Home Business 20 Arrested as Hong Kong Police Target Loansharking and Debt Collection Syndicate

20 Arrested as Hong Kong Police Target Loansharking and Debt Collection Syndicate

Sau Mau Ping Police Station

In a decisive blow against illegal financial operations, the Sau Mau Ping District Police has concluded a sweeping anti-loansharking and debt collection operation, codenamed “FORBIDARMS,” resulting in the arrest of twenty individuals. The operation, which ran from June 7 to 15, targeted a sophisticated syndicate engaged in predatory lending and violent debt collection practices across Hong Kong.

The arrests encompassed fifteen men and five women, aged between 20 and 64, in various districts. They face multiple serious charges, including “borrowing money at an exorbitant rate of interest,” “conspiracy to borrow money at an exorbitant rate of interest,” “dealing with property known or believed to represent the proceeds of indictable offenses” (commonly referred to as money laundering), “criminal damage,” “criminal intimidation,” “assault occasioning actual bodily harm,” and “claiming to be a triad member.”

During the operation, police raided a licensed money lender in Tsim Sha Tsui, a residential unit in Ngau Tau Kok, and another in Yuen Long. These raids led to the arrest of three key syndicate members and three company staff. Additionally, fourteen members of debt collection teams were apprehended in connection with sixteen cases of illegal debt collection in Sau Mau Ping District, spanning from December 27, 2003, to March 14 of this year.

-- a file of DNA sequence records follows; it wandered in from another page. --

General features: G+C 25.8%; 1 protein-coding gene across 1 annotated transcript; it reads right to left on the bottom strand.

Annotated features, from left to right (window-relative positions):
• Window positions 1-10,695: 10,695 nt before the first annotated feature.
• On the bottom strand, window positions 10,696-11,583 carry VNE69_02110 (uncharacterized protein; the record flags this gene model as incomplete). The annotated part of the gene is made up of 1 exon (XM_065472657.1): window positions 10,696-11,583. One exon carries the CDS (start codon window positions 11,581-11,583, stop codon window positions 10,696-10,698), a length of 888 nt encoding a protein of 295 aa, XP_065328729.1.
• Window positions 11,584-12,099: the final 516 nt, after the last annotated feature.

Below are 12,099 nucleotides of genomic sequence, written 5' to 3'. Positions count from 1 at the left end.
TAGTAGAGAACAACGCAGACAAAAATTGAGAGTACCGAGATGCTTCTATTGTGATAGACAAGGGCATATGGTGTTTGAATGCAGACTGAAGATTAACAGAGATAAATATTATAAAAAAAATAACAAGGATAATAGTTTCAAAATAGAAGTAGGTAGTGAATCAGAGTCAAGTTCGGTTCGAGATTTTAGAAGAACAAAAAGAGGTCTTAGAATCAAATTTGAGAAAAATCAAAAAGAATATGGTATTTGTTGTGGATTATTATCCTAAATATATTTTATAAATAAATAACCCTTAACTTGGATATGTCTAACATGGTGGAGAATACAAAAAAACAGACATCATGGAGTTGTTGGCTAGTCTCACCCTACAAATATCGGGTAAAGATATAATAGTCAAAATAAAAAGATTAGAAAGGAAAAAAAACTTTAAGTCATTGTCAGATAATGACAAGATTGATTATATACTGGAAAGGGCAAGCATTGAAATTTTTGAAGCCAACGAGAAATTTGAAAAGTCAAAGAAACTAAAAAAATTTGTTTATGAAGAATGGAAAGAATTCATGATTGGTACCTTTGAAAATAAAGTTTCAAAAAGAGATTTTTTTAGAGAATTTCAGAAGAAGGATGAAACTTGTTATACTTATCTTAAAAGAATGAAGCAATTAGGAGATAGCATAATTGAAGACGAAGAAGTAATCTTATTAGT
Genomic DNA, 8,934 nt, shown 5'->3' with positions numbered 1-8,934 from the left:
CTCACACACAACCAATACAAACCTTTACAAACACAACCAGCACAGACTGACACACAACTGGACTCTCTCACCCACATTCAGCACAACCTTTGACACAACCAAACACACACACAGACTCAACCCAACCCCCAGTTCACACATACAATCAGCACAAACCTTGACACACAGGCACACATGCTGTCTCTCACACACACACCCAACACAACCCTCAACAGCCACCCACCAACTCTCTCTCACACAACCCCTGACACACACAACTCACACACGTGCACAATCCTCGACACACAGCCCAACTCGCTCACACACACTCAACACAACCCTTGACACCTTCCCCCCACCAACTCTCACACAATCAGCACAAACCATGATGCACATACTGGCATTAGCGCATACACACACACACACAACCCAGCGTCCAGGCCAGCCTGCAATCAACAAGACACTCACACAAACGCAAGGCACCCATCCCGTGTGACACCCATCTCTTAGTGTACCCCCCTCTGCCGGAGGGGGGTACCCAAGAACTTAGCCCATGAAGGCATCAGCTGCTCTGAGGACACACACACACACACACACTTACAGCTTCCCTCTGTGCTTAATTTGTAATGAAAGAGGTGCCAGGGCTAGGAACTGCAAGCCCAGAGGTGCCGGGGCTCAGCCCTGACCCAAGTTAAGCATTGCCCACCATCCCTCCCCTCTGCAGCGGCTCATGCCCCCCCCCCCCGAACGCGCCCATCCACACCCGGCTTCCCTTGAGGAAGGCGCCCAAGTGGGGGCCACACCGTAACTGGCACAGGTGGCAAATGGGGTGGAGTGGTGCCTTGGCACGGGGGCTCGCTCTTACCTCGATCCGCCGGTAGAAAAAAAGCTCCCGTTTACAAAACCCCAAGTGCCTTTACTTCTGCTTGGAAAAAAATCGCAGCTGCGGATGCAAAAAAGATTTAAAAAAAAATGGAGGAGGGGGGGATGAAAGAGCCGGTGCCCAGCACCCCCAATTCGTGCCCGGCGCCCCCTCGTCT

The police seized approximately $300,000 in cash along with bank cards, telephones, computers, debt collection notes, loan documents, and private cars and watches suspected to be linked to the proceeds of crime.

Investigations revealed that the syndicate provided loans to borrowers and resorted to threats and harassment when repayments were delayed. Intimidation tactics included threatening phone calls, visits to borrowers’ homes to post menacing notices, destruction of property, and splashing paint. The total loan amount involved exceeded $1 million, with over $5.8 million laundered through illicit activities.

All twenty suspects have been released on bail pending further investigation and are required to report to the police in mid-July.

Highlighting the severity of the offenses, police reiterated that “criminal damage” carries a maximum penalty of ten years’ imprisonment, while “criminal intimidation” can result in up to five years’ imprisonment. Authorities urged youth to refrain from unlawful activities and advised the public to exercise caution when obtaining loans, emphasizing the importance of patronizing legitimate financial institutions.

The police remain committed to combating illegal debt collection and loansharking, employing enhanced intelligence gathering, public education, and collaboration with stakeholders to tackle these crimes. They also advised the public to scrutinize loan contracts carefully to avoid falling prey to unscrupulous lenders.